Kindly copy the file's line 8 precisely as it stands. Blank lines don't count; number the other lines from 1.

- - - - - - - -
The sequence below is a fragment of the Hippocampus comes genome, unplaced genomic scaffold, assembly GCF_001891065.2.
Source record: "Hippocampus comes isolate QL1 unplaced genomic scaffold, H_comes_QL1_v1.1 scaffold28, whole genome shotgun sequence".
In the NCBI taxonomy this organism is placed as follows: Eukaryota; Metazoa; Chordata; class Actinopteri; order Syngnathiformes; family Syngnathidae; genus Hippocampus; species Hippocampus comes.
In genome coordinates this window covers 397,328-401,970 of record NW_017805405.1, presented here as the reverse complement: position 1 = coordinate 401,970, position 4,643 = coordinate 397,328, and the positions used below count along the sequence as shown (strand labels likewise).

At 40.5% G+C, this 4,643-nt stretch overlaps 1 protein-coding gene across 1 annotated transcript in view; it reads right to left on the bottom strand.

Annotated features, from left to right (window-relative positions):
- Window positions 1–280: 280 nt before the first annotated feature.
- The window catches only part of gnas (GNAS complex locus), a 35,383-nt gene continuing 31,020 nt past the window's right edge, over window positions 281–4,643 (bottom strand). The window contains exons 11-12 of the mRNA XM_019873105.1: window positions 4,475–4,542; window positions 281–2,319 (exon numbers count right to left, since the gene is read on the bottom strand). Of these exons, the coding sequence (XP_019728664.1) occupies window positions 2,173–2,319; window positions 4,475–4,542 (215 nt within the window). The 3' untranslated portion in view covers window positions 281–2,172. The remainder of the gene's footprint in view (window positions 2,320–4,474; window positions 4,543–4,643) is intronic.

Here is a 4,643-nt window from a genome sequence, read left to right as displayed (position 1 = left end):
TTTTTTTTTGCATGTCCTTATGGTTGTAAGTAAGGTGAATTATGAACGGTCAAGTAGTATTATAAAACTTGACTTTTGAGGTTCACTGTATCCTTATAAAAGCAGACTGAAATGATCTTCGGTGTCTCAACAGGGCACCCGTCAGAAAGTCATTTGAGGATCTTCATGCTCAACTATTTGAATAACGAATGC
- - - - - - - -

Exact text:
- The window catches only part of gnas (GNAS complex locus), a 35,383-nt gene continuing 31,020 nt past the window's right edge, over window positions 281–4,643 (bottom strand). The window contains exons 11-12 of the mRNA XM_019873105.1: window positions 4,475–4,542; window positions 281–2,319 (exon numbers count right to left, since the gene is read on the bottom strand). Of these exons, the coding sequence (XP_019728664.1) occupies window positions 2,173–2,319; window positions 4,475–4,542 (215 nt within the window). The 3' untranslated portion in view covers window positions 281–2,172. The remainder of the gene's footprint in view (window positions 2,320–4,474; window positions 4,543–4,643) is intronic.